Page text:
US Secretary of State John Kerry has succeeded in tailoring yet another peace initiative to appease Israel. But it took Israeli Prime Minister Benjamin Netanyahu no time to effectively reject the offer, telling Kerry and company it was not occupation – it was all "about a Jewish state".
American diplomacy in the Middle East must be barren and dull. On average, every three to five years – after full consultations with Israel – the US comes up with a new peace plan. Israel's typical response is conditional approval, rendering such proposals dead on arrival.
In meeting with Kerry, Arab officials accompanied by a Palestinian "fig leaf" agreed last week to amend the Arab Peace Initiative. They essentially consented to terms demanded by Israel to swap areas seized in 1948 with lands occupied in 1967, but this is like allowing a bank robber to use the cash he stole to pay his bail. Private ownership is sacrosanct under international law and in Western democracies.
Even as a recognized entity, Israel has no legal right to exchange privately owned land without obtaining relinquishment deeds from the lawful owners. Arab officials somehow hope that it will help the US pressure Israel to stop building illegal Jewish-only colonies.
However, instead of Israel changing its position it is the US that ends up bending to new Israeli conditions.
Phase one of the June, 2003 roadmap for peace – outlined by then US president George W Bush – called on Israel to "freeze on settlement expansion". On April 14, 2004 and before a year had even passed, Bush accepted Israel's conditional approval, considering it "unrealistic" to remove illegal colonies – but "realistic" to deny the right of return for Palestinian refugees.
At the beginning of his first term in office, President Barack Obama called on Israel to comply with previous peace accords and cease settlement activities. Following an Israeli rebuff, Obama back-pedaled and adopted Israel's view – calling on Palestinians to negotiate over splitting the "pizza" while Israel was already eating it.
Israel will continue to raise the ante for as long as American administrations are willing to succumb to its wishes. Likewise, the US has no reason to come down hard on Israel as long as Arab officials are willing to concede. Ironically, I find myself agreeing with the Israeli Prime Minister: the issue is all about the ethnocentric identity of Israel as a "Jewish state".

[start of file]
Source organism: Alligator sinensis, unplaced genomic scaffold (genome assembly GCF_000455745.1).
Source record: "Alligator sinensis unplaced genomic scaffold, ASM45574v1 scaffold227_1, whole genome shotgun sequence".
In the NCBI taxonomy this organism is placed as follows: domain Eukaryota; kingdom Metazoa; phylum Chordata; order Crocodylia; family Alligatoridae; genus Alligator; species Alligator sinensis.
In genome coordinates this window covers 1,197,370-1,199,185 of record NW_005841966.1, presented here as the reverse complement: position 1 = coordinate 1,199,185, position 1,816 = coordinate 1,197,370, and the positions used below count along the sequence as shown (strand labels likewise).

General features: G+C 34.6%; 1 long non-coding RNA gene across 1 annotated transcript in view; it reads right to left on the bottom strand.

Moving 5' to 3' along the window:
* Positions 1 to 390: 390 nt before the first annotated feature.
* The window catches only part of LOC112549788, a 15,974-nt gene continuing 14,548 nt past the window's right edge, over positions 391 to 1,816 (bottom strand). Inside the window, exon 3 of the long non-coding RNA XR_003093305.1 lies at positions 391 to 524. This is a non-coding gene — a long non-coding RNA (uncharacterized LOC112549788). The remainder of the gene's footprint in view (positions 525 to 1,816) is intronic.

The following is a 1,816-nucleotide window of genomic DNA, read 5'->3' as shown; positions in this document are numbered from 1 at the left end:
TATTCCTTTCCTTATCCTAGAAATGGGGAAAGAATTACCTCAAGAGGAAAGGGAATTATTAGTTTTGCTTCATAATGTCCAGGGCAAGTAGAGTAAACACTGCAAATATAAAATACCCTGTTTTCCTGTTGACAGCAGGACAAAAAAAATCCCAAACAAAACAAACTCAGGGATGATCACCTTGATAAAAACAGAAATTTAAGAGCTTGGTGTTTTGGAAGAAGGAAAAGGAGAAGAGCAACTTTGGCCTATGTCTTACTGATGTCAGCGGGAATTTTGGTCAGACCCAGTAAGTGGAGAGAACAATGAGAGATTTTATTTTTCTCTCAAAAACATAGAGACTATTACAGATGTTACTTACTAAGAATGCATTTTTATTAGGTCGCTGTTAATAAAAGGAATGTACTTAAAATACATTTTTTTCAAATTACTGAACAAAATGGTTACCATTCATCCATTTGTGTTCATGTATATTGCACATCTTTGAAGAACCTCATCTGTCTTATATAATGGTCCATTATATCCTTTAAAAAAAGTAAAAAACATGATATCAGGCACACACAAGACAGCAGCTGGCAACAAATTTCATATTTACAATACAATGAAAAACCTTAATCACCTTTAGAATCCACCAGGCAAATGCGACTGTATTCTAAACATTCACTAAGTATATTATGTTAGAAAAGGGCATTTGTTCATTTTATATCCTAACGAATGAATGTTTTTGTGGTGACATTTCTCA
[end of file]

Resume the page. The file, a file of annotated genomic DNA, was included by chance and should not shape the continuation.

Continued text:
The danger is that recognizing Israel as a Jewish ethnocentric state would pre-empt the right of return for Palestinians expelled from their homes in 1948 and render the rights of native, non-Jewish Palestinian-Israeli citizens second to Ashkenazi converts. Israel already practices blatant discrimination against non-Jews, even without the license it seeks from the international community.
Unlike Jews, supposed Palestinian-Israeli citizens do not have equal access to lease or purchase property. The basic law for the Israel Land Authority, which controls 93 per cent of land, states that land is held in perpetuity to benefit "Jewish people" only.
Even when native Israeli citizens of Palestinian heritage are able to purchase property, they must then overcome profound racism in Israeli society.
Last March, a Palestinian family with Israeli citizenship purchased a house in a new development in the historical city of Acre. After finding out, Jewish residents of the Hakerem neighborhood gathered waiving Israeli flags and imploring the Jewish seller to cancel the sale.
Palestinians should reject the idea of an ethnocentric state for the same reasons every other Jewish organization in every other country would object to exclusionary laws.
If ethnocentrism is not good for the US or Europe, it must not be Kosher for Israel.
* Mr Kanj (www.jamalkanj.com) writes weekly newspaper column and publishes on several websites on Arab world issues. He is the author of "Children of Catastrophe," Journey from a Palestinian Refugee Camp to America. A version of this article was first published by the Gulf Daily News newspaper.
The views expressed in this article belong to the author and do not necessarily reflect the editorial policy of Middle East Monitor.